Forgiveness is not unlike the thwart seat, it spans from one side of a relationship to another, it bridges opinion and blockage, and most importantly, forgiveness supports me, and helps to hold me together when I’d rather take negative attitudes or actions. Without the thwart seat of forgiveness in our lives there is nowhere to place ourselves in conflict that has any positive way forward. As vessels we are fragile beings and we really do need forgiveness to be able to reconcile, heal and grow. Forgiveness is a gift to our selves, and yet also to the other, even though they may never know. Forgiveness strengthens us.

Paul,

pvcann.com

21 Comments

Filed under beach, boats, life, mindfulness, psychology, self-development

You Haul

via Daily Prompt: Haul

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That day! Moving out of home for the second time, this time permanently. The solemn art of leaving one family to start another. 1983, and the year Lyn and I got married, left Perth, and went to live on the family farm. The trailer we are loading is not a U-Haul by brand but a Coates Hire Service – Move It. But a U-Haul by any other name. Looking back it was a fun day really, and we hauled a lot of gear in a couple of trailers and my panel van, and it was trouble free.

What we weren’t fully in tune with at that point was that we were hauling other stuff as well, what we loosely refer to as emotional baggage. And that took time, patience, awareness, deep listening and support to release. Empathy won out and the baggage has somewhat reduced.

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The stored painful realites and fictions of life can be a massive burden if not acknowledged, spoken and released. Carrying alone can be crushing. Charles Dickens once said: “No one is useless in this world who lightens the burden of it to everyone else.” We can’t carry another’s baggage, we can’t make someone drop theirs, but we can share in lightening that baggage through empathic support. There’s that old saying, that it takes a village to raise a child. I think it takes a patient village, a friendship or two,  to help us see the baggage and to begin to let go.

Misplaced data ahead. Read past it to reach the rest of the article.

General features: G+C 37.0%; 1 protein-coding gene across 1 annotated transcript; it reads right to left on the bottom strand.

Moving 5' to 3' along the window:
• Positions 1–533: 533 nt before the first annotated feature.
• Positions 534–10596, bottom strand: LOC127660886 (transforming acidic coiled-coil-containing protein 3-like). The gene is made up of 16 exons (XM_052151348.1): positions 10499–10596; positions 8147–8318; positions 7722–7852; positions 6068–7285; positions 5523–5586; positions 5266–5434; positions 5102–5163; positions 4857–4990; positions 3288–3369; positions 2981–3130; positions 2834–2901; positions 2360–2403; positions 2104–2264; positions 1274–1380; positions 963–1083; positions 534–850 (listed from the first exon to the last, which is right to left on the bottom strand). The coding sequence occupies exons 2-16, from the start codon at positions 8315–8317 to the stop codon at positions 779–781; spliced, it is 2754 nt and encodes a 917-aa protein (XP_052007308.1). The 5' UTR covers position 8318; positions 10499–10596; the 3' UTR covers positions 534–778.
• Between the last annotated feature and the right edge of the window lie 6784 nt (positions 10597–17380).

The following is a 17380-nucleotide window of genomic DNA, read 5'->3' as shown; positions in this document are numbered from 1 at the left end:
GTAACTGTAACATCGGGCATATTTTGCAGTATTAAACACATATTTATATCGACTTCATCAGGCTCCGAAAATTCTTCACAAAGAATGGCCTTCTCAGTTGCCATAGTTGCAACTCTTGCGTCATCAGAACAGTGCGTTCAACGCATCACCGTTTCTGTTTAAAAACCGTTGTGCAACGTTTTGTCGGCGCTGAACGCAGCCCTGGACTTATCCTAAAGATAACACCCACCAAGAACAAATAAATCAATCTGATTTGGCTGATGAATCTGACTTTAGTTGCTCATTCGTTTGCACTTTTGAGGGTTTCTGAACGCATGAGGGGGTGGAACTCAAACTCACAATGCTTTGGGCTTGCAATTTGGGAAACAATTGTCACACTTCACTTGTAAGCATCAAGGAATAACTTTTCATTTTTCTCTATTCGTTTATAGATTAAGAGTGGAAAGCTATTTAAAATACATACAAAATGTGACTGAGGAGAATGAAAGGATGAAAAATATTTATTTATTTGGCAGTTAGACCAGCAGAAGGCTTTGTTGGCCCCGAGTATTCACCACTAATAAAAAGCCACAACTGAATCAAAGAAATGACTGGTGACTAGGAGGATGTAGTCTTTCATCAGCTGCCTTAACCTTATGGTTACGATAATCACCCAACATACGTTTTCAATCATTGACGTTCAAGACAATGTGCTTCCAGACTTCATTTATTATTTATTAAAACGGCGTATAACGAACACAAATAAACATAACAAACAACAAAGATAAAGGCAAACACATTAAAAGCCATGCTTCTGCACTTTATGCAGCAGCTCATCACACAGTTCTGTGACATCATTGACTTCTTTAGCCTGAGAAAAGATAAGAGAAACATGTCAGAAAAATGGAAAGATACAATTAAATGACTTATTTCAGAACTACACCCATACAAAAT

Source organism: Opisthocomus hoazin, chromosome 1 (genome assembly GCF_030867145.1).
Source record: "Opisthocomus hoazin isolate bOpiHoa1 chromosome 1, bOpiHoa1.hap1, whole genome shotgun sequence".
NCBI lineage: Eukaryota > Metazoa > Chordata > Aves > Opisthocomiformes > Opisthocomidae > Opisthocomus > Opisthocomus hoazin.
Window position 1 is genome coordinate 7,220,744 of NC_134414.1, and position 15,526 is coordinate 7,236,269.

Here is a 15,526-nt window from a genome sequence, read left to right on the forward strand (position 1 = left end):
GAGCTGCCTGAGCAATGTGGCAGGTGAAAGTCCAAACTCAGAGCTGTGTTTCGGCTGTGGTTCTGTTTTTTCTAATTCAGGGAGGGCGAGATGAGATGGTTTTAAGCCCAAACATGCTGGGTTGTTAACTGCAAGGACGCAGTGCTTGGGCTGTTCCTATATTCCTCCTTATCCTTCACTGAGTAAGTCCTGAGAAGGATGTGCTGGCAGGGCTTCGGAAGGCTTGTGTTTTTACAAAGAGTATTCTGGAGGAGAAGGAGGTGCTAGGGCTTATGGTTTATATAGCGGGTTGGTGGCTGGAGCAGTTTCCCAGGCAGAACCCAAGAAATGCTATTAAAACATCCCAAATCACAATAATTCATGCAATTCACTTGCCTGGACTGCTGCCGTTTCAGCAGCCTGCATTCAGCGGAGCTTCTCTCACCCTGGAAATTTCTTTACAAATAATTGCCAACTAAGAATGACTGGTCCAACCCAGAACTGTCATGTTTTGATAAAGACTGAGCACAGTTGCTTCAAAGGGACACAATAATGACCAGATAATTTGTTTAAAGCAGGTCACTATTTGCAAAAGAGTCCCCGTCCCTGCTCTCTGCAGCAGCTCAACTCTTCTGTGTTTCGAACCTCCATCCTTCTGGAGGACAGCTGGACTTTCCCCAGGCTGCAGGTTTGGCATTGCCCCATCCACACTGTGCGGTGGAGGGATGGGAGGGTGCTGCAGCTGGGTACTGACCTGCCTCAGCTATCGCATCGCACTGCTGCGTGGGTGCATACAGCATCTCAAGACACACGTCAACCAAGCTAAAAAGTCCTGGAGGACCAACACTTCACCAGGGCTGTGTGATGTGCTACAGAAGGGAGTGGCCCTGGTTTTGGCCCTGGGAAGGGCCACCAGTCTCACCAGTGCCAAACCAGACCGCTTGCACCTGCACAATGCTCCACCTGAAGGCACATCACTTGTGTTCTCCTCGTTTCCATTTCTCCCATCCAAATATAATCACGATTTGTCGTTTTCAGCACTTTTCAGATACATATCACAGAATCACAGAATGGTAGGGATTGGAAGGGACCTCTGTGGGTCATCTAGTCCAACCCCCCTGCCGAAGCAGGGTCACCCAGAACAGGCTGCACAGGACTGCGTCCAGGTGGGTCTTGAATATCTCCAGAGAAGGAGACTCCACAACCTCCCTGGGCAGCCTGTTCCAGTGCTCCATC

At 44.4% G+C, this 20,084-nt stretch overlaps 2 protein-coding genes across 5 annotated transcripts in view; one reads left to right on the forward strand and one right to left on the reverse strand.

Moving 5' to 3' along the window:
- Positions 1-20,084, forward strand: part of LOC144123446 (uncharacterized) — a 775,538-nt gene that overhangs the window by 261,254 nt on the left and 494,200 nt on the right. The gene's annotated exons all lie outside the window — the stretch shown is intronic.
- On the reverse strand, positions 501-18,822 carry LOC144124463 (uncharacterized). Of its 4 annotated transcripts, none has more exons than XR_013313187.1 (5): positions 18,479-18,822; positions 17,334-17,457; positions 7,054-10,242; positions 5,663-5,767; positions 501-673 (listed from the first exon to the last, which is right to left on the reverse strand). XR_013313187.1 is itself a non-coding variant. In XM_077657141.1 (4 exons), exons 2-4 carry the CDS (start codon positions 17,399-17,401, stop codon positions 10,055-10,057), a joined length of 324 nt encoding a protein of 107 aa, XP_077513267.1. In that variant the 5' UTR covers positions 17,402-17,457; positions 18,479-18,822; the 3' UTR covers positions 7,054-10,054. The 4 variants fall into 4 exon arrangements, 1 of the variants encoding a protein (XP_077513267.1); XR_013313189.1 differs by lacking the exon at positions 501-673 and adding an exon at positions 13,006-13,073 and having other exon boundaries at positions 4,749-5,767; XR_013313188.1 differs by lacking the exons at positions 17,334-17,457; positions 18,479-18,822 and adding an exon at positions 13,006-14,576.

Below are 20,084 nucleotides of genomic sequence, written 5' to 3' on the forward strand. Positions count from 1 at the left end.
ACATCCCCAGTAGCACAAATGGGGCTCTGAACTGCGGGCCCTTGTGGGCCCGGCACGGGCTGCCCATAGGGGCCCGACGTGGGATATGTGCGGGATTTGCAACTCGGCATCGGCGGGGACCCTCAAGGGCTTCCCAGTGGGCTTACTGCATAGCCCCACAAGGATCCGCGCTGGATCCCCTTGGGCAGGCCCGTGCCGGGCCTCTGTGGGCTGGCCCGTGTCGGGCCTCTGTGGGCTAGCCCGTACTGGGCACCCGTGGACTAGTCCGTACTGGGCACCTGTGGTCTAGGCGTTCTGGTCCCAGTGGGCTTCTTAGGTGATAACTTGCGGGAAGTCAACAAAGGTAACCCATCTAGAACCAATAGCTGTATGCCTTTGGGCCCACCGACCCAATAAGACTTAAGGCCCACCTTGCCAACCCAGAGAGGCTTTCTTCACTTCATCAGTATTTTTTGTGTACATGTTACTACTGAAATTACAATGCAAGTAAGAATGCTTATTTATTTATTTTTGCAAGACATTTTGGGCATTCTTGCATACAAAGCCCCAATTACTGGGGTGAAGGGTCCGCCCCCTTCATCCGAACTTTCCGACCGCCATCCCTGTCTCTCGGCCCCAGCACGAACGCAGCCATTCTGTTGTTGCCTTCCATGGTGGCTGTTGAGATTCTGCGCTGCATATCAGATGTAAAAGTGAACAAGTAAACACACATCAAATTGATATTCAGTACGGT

Paul,

pvcann.com

10 Comments

Filed under community, life, love, mindfulness, psychology, self-development

Frigid or Just Unheard?

via Daily Prompt: Frigid

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Photo: http://www.cleverdicc.com

 

There is such a confusion and misrepresentation around this word, instead of being an adjective, it has become a poisonous weapon.

Frigid was, in my learning and memory, principally a word to describe extreme cold. It described being out in the snow, or the wind chill factor in winter, or the bodily reaction to cold water. Who could forget the US giant Frigidaire and the heavy marketing of the 70s and 80s across the world? Their campaign aimed at Australia was one of turning extreme heat successfully in cool temps.

Somewhere, sometime, someone in history used the word frigid to describe women who weren’t deemed sexually responsive. Nothing, I note about men, though if you are keen you eventually find the references to men as frigid as well, but historically it has been used to describe women, because, well, only women could be dysfunctional – as if the planet were so bifurcated, ridiculous thought, but purely old school male thinking. The word was used in the sense that the woman was icy, frosty, frozen shut, cold hearted, incapable of warm response, and so on.

What it denies, is the reality, like all cheap put-downs. A woman, or man, who is (possibly) unresponsive may well be just exhausted. They may be lacking empathy, warmth, connection, romance, validation, equality. They may feel used, objectified, enslaved, robotic. They could well be feeling taken for granted, or stuck in a rut. There is no end to the possibility of why anyone might be (mis)judged as frigid. Australian academic Jill Matthews in her seminal work “Good and Mad Women” shows how women who failed to live up to male or societal (thus male) expectations were deemed mad, and some (too many) were incarcerated in institutions for the mentally ill, and in recent history!

Researcher and therapist John Gottman makes it clear that through his institute’s research over three decades, they have discovered that the real key to any problem is communication. Trivial as that may sound, I believe that in a non-defensive and mindful moment you will find that to be true, if you reflect openly you will know that it comes down how you perceive, how you think, how you respond, often without reference to the other. Gary Chapman, another therapist founded his focussed work on love language and communication which became his best seller “The Five Love Languages.” Clearly, communication is the centre of relational issues, not “I’m right, you’re wrong” or “You need fixing, but I’m good.” To call someone frigid is to hide behind a projection, an intent to wound or put down, a way of controlling another, a way of making oneself look good by comparison (the death of most relationships). It is an avoidance of one’s own part in relationship at the expense of the other, and in some cases becomes abusive.